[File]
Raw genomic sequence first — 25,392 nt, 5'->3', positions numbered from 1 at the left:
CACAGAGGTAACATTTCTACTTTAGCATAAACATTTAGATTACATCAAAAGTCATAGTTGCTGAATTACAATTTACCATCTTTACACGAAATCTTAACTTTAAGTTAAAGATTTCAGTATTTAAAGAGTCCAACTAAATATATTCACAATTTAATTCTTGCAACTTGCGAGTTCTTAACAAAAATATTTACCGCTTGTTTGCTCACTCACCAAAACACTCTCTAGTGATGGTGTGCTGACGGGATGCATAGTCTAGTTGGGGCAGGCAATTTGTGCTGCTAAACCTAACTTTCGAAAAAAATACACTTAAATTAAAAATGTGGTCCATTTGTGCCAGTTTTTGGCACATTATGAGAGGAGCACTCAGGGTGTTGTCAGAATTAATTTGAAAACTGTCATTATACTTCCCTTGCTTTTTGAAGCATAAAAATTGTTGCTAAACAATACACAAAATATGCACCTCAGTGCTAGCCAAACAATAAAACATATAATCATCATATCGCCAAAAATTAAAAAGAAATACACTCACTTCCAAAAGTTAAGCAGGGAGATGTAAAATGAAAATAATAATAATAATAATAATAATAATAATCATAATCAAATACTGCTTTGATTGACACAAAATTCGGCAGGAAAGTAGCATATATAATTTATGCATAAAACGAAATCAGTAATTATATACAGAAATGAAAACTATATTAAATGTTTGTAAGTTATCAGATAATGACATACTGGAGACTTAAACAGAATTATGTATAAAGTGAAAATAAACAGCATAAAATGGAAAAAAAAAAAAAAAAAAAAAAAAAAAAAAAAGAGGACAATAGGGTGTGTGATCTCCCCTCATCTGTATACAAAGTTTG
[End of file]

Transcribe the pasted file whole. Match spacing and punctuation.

Raw genomic sequence first — 25,392 nt, 5'->3', positions numbered from 1 at the left:
CACAGAGGTAACATTTCTACTTTAGCATAAACATTTAGATTACATCAAAAGTCATAGTTGCTGAATTACAATTTACCATCTTTACACGAAATCTTAACTTTAAGTTAAAGATTTCAGTATTTAAAGAGTCCAACTAAATATATTCACAATTTAATTCTTGCAACTTGCGAGTTCTTAACAAAAATATTTACCGCTTGTTTGCTCACTCACCAAAACACTCTCTAGTGATGGTGTGCTGACGGGATGCATAGTCTAGTTGGGGCAGGCAATTTGTGCTGCTAAACCTAACTTTCGAAAAAAATACACTTAAATTAAAAATGTGGTCCATTTGTGCCAGTTTTTGGCACATTATGAGAGGAGCACTCAGGGTGTTGTCAGAATTAATTTGAAAACTGTCATTATACTTCCCTTGCTTTTTGAAGCATAAAAATTGTTGCTAAACAATACACAAAATATGCACCTCAGTGCTAGCCAAACAATAAAACATATAATCATCATATCGCCAAAAATTAAAAAGAAATACACTCACTTCCAAAAGTTAAGCAGGGAGATGTAAAATGAAAATAATAATAATAATAATAATAATAATAATCATAATCAAATACTGCTTTGATTGACACAAAATTCGGCAGGAAAGTAGCATATATAATTTATGCATAAAACGAAATCAGTAATTATATACAGAAATGAAAACTATATTAAATGTTTGTAAGTTATCAGATAATGACATACTGGAGACTTAAACAGAATTATGTATAAAGTGAAAATAAACAGCATAAAATGGAAAAAAAAAAAAAAAAAAAAAAAAAAAAAAAAGAGGACAATAGGGTGTGTGATCTCCCCTCATCTGTATACAAAGTTTG